But done well – and this night showed again that the Findlay siblings of Stonefield can do it very well – that thick wall of sound can be exhilarating as well as enveloping.
They layer coats of instrumentation, of which the voice is merely first among equals, and slowly revolve with a kind of centrifugal force that pulls you in their wake at first and then, before you realise it, making you part of the thickening environment. You’re not sinking; you’re swimming in it.
With drummer/vocalist Amy Findlay’s voice less prominent in the mix than on record and sometimes being left more shouty than does her justice, you might expect guitarist Hannah to be the dominant figure (something that would be a given in virtually any all male/all ego lineup).
But mostly she prefers to carve out a space in that sonic wall, at times joining the rhythm section with bass player Holly. When she does step out in front, Hannah’s style is spare and focused, allowing her to make a point and retreat to the shared space.
It’s Sarah’s keyboards that often take the melodic lead, especially in bringing the strong edge of psychedelia that regularly surfaces and turns Stonefield from dark, satanic mills to swirling, swinging lava lamp parties.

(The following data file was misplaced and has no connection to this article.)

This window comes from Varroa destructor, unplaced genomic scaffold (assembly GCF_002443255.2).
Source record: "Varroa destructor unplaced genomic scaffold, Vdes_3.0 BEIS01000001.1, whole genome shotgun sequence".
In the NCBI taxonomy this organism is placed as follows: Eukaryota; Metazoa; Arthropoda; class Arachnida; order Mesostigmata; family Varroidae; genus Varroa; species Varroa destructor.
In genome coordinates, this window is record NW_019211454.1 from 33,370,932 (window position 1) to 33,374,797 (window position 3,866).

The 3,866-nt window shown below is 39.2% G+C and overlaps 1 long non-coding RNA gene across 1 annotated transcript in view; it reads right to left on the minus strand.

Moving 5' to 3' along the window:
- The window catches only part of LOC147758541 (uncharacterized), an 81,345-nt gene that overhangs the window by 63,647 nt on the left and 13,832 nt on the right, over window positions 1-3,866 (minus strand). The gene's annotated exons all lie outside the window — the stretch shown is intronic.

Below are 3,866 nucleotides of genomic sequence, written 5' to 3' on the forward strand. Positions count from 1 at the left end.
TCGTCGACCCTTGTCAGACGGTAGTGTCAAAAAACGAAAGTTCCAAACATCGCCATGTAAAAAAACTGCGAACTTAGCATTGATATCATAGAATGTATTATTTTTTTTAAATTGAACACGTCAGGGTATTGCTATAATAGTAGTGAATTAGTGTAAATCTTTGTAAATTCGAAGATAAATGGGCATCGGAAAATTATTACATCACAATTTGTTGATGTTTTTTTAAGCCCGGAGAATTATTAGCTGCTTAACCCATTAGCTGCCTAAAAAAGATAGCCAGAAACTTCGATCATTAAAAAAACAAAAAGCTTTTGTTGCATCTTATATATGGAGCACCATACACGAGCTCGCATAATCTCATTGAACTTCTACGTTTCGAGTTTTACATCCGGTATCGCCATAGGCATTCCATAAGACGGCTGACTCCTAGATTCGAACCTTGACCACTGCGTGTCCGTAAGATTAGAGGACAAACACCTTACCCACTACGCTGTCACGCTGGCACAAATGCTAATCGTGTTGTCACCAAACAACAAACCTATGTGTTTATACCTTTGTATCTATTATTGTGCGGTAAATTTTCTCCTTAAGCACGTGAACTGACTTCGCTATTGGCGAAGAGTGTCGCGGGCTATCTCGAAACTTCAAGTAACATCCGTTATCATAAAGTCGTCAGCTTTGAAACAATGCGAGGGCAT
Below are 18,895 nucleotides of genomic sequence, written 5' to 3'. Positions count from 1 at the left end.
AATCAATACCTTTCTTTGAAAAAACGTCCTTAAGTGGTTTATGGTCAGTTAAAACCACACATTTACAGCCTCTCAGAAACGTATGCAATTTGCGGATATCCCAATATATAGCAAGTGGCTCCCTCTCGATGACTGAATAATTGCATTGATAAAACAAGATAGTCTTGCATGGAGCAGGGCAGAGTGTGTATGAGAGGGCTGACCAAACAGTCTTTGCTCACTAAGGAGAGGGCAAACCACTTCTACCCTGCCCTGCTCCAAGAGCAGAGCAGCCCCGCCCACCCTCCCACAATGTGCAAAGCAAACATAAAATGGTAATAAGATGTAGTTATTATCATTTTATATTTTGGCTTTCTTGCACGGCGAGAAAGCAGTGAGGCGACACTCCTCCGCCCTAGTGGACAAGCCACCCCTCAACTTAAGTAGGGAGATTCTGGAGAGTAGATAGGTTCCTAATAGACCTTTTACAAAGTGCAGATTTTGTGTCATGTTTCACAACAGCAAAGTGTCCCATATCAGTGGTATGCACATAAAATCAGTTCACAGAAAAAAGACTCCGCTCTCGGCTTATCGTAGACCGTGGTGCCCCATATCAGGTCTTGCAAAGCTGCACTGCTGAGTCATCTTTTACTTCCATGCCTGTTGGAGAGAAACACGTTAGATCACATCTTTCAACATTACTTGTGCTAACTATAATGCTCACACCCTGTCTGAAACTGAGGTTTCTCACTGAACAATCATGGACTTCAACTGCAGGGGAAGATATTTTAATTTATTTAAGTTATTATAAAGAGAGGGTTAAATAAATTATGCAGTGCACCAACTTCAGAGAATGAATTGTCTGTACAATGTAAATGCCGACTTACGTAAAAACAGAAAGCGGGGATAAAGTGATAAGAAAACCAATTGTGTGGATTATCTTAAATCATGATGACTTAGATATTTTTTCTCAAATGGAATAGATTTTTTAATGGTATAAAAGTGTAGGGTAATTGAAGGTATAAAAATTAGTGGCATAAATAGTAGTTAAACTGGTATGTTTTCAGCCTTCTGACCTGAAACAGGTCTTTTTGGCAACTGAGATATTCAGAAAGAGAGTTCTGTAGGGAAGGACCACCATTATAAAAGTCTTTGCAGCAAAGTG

Likewise, while she doesn’t have the strength or flexibility of Amy’s voice, her singing, in support or in occasional lead, is the kind of colour that lifts the band further away from dirges.
In a live context, the relative weakness of Stonefield’s tunes compared with their drive, power and trippy swing, stands out more.
But there are compensatory factors, including the not-to-be-sneezed-at chance to plant your feet, rock your body and swing your (imagined or otherwise) long hair back and forth like this was 1972.